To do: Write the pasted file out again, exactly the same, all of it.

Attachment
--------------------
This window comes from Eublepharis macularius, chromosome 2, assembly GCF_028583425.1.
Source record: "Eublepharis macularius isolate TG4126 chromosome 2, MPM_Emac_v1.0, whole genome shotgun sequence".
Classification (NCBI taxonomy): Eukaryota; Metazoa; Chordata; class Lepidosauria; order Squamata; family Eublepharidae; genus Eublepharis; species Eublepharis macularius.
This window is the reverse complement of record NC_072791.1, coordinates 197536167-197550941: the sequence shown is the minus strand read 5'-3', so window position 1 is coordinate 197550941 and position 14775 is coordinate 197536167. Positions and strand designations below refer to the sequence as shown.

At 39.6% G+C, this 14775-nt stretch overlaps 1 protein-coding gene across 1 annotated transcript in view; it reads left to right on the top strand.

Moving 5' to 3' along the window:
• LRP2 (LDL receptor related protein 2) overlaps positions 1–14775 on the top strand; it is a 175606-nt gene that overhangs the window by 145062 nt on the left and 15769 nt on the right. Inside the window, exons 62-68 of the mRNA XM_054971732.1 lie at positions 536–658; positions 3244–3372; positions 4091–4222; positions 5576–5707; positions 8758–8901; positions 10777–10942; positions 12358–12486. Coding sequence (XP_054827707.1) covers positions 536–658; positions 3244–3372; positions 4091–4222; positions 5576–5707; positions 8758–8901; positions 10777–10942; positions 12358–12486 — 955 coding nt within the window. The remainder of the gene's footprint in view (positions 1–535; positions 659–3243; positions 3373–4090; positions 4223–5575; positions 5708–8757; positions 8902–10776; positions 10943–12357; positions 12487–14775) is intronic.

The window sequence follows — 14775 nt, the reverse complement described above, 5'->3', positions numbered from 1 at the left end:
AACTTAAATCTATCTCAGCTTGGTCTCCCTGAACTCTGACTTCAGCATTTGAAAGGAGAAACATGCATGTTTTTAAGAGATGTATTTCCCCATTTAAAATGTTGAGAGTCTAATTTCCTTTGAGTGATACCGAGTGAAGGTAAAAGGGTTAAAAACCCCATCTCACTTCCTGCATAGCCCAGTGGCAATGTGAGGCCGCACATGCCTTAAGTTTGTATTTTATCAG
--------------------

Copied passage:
This window comes from Eublepharis macularius, chromosome 2, assembly GCF_028583425.1.
Source record: "Eublepharis macularius isolate TG4126 chromosome 2, MPM_Emac_v1.0, whole genome shotgun sequence".
Classification (NCBI taxonomy): Eukaryota; Metazoa; Chordata; class Lepidosauria; order Squamata; family Eublepharidae; genus Eublepharis; species Eublepharis macularius.
This window is the reverse complement of record NC_072791.1, coordinates 197536167-197550941: the sequence shown is the minus strand read 5'-3', so window position 1 is coordinate 197550941 and position 14775 is coordinate 197536167. Positions and strand designations below refer to the sequence as shown.

At 39.6% G+C, this 14775-nt stretch overlaps 1 protein-coding gene across 1 annotated transcript in view; it reads left to right on the top strand.

Moving 5' to 3' along the window:
• LRP2 (LDL receptor related protein 2) overlaps positions 1–14775 on the top strand; it is a 175606-nt gene that overhangs the window by 145062 nt on the left and 15769 nt on the right. Inside the window, exons 62-68 of the mRNA XM_054971732.1 lie at positions 536–658; positions 3244–3372; positions 4091–4222; positions 5576–5707; positions 8758–8901; positions 10777–10942; positions 12358–12486. Coding sequence (XP_054827707.1) covers positions 536–658; positions 3244–3372; positions 4091–4222; positions 5576–5707; positions 8758–8901; positions 10777–10942; positions 12358–12486 — 955 coding nt within the window. The remainder of the gene's footprint in view (positions 1–535; positions 659–3243; positions 3373–4090; positions 4223–5575; positions 5708–8757; positions 8902–10776; positions 10943–12357; positions 12487–14775) is intronic.

The window sequence follows — 14775 nt, the reverse complement described above, 5'->3', positions numbered from 1 at the left end:
AACTTAAATCTATCTCAGCTTGGTCTCCCTGAACTCTGACTTCAGCATTTGAAAGGAGAAACATGCATGTTTTTAAGAGATGTATTTCCCCATTTAAAATGTTGAGAGTCTAATTTCCTTTGAGTGATACCGAGTGAAGGTAAAAGGGTTAAAAACCCCATCTCACTTCCTGCATAGCCCAGTGGCAATGTGAGGCCGCACATGCCTTAAGTTTGTATTTTATCAG